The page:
Chemists introduce novel method to separate isotopes

October 24, 2017 by Louise Lerner, University of Chicago
In a new method to separate isotopes, atoms directed at a specially crafted atomic lattice bounce off at different angles based on their different quantum wavelengths. (The red track represents a lighter isotope, the blue track a heavier one.) Credit: Arin R. Greenwood, Federico Giberti, and Kevin J. Nihill

Separating different versions of elements—isotopes—is an excruciatingly difficult task: They differ by just one or two extra neutrons, an infinitesimal difference in mass. But University of Chicago researchers announced Oct. 23 that they've added an entirely new way to do so.

In a paper published in Physical Review Letters, a team led by Prof. Steven J. Sibener describes a way to separate isotopes of neon using a beam of gas aimed at a precisely patterned silicon wafer, which reflects the different isotopes at slightly different angles. The method could one day be a less costly and more energy-efficient way to separate isotopes for medicine, electronics and other applications.

The few neutrons' difference in an isotope can make a world of difference to its usefulness. Today, the most common isotopes of interest are uranium for nuclear energy and a constellation of radioisotopes for medical treatments, but enrichment is also increasingly of interest in the electronics world. In particular, isotopically pure silicon makes much more efficient transistors for chips, and holds significant promise for quantum computing.

But the difficulty in the task—current commercial methods generally involve lasers or bombarding an element with electrons until it ionizes, and often multiple repeated rounds to get the numbers higher—has limited its common use.

Sibener's team instead started with a supersonic beam of neon, in which all atoms have been accelerated to the same high speed. The beam slams into a crystalline surface whose atoms are arranged in just the right lattice formation so that incoming atoms are flung off at slightly different angles depending on their isotopic composition.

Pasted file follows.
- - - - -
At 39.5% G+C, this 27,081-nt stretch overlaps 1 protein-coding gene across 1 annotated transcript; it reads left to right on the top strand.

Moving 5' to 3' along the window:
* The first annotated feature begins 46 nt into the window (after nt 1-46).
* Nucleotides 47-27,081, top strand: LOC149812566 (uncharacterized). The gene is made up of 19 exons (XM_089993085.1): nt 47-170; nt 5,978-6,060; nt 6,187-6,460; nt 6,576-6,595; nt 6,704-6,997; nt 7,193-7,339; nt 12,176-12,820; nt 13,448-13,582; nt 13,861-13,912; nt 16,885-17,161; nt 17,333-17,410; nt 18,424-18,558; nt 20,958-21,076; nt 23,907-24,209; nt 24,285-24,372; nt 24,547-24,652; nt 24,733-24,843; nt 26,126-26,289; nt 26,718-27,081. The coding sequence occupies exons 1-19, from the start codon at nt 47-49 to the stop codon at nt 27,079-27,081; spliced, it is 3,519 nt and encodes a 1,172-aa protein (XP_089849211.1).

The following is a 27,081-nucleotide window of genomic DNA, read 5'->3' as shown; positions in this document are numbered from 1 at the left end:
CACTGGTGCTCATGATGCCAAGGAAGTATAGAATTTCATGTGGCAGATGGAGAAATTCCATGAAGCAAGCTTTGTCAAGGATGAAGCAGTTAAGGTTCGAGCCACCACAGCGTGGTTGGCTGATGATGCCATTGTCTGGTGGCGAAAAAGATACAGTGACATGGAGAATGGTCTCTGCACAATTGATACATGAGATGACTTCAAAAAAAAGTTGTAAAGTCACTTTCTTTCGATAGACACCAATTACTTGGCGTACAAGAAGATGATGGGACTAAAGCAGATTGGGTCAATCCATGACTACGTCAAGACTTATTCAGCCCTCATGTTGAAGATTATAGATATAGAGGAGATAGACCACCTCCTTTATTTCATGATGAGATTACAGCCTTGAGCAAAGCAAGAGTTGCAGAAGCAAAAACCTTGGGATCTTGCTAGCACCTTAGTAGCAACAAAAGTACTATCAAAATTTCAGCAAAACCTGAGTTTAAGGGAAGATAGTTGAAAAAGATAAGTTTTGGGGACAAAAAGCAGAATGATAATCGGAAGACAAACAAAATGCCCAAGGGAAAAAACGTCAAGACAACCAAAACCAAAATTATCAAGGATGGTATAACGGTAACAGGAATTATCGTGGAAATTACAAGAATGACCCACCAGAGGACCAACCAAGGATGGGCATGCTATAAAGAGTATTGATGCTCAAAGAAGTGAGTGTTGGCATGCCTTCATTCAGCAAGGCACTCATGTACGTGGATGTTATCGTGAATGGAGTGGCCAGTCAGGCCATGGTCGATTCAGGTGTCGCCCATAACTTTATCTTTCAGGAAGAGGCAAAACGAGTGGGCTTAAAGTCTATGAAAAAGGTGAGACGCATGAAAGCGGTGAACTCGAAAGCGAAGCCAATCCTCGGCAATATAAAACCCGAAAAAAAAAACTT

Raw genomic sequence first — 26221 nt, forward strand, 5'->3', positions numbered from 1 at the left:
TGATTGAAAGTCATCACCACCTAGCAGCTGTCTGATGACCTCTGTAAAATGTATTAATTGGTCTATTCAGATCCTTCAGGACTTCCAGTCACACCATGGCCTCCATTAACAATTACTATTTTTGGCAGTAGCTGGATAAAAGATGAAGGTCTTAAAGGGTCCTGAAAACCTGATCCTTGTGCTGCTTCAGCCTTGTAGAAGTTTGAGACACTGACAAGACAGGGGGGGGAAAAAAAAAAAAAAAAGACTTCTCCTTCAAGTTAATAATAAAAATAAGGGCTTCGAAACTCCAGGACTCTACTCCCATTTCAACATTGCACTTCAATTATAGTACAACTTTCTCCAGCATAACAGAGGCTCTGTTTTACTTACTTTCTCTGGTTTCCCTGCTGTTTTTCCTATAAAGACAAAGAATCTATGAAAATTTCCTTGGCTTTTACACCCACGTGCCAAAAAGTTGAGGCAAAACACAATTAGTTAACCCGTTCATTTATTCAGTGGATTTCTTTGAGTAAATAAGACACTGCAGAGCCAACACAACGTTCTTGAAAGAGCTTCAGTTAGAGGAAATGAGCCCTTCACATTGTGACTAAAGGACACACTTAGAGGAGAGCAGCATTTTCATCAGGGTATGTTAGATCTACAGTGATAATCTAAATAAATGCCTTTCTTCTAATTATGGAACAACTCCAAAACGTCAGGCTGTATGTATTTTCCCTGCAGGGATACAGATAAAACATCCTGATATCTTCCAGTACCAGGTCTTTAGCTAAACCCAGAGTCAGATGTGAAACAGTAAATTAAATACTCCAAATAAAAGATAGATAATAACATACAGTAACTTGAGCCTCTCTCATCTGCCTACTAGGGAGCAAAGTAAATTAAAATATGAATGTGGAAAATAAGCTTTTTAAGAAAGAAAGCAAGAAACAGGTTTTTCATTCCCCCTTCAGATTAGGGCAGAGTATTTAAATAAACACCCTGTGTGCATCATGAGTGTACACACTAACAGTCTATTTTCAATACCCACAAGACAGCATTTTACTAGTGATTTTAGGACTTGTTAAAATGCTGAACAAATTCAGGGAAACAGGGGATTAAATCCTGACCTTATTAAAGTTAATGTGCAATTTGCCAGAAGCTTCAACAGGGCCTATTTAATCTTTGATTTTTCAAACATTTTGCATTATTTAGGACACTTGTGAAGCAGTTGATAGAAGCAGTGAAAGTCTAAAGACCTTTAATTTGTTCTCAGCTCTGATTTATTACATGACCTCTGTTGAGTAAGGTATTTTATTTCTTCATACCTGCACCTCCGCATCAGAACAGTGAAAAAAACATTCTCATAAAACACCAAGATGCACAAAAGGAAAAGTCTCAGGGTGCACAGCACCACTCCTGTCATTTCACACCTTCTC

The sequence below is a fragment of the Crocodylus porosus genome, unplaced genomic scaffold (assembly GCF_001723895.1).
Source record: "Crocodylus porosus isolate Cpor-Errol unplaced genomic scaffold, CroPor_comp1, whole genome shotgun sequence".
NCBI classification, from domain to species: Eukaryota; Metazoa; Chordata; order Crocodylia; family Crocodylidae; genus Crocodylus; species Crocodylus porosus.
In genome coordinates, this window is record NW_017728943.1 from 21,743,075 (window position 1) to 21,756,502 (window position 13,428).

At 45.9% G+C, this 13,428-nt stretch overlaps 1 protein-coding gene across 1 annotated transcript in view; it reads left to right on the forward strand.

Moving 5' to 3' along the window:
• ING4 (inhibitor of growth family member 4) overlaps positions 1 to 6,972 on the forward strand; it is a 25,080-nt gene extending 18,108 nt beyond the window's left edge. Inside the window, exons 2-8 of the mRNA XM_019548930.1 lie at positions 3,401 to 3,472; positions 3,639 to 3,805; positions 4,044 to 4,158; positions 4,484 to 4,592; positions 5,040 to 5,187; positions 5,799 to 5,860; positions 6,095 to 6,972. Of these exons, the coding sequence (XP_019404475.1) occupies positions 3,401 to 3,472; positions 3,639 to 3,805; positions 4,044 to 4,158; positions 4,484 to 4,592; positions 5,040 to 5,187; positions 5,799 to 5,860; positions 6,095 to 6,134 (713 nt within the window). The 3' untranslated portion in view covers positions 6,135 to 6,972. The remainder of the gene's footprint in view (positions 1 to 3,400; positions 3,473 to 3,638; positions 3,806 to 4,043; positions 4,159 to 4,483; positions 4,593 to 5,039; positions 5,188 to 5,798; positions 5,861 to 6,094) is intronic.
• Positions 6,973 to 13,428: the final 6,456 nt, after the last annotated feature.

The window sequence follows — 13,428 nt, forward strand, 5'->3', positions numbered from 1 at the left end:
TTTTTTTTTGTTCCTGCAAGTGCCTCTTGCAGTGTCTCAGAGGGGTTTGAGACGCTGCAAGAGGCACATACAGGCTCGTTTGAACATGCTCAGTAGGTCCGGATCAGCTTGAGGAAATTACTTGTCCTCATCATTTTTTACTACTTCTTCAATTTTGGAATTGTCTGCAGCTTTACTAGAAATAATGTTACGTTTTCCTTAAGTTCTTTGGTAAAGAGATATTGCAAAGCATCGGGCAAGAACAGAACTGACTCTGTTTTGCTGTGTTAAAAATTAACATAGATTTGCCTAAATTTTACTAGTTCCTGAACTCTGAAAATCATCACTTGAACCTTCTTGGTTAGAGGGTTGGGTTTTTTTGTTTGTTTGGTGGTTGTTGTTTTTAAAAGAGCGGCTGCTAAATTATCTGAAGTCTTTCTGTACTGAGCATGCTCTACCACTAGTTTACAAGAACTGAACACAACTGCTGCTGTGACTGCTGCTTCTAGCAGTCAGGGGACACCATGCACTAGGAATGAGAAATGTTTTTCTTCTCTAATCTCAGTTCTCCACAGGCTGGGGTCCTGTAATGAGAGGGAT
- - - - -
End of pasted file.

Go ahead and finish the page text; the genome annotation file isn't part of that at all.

"One can think about it like separating the various colors of light into a rainbow using a prism," said Sibener, the Carl William Eisendrath Distinguished Service Professor of Chemistry and the James Franck Institute.

The method could be used for lighter elements on the periodic table, up to about atomic mass 40, as well as small molecules, said graduate student Kevin Nihill and postdoctoral scholar Jacob Graham, co-first authors on the paper.

They also noted that the bounce off the surface at slightly different velocities, which suggests the method could be augmented to yield higher levels of enrichment and purification using velocity separation.

"This is a wonderful and very precise demonstration study, and we are very pleased with the results," Sibener said. "It has been a delight to run down to the lab every day to see what's happened. We're very much looking forward to planning the next steps in this project to explore other atoms and molecules."

Explore further: Researchers develop technique that could detect explosives, dangerous gases rapidly and remotely

More information: Kevin J. Nihill et al. Separation of Isotopes in Space and Time by Gas-Surface Atomic Diffraction, Physical Review Letters (2017). DOI: 10.1103/PhysRevLett.119.176001

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4 comments

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RogueParticle
1 / 5 (2) Oct 24, 2017
They differ by just one or two extra neutrons, an infinitesimal difference in mass.
For naturally occurring uranium, the two isotopes of interest are U235 and U238, the nuclei of which contain (surprise!) 235 and 238 nucleons. The difference in mass between them is (roughly) 235/238 = 1.26%, which could hardly be described as infinitesimal.
rrwillsj
1 / 5 (3) Oct 24, 2017
RP, your facts are correct. However, I think the writers of this article were generalizing about a novel method of processing all the elements.

Speculating at possible, even though improbable, discoveries. When simpler, cheaper methods of separating isotopes are developed.
Steelwolf
not rated yet Nov 08, 2017
RP, when considering the difference betwen the basic isotopes of hydrogen, Hydrogen, Deuterium and Tritium, one or two neutrons IS a HUGE difference, but that is not the thrust of the article. Going from Tritium to Helium turns a once nicely fusible isotope into a neutron scavenger, which can kill yer reaction doublings real quick, half a shake or so.
So come down off your condescending high horse and quit acting like a science Trump.
Steelwolf
not rated yet Nov 08, 2017
Being able to accurately define, create and then filter out specific isotopes is a very huge thing, This will actualy help to answer a lot of questions some of us differ on in our theories. More difinitive answers is a good thing.

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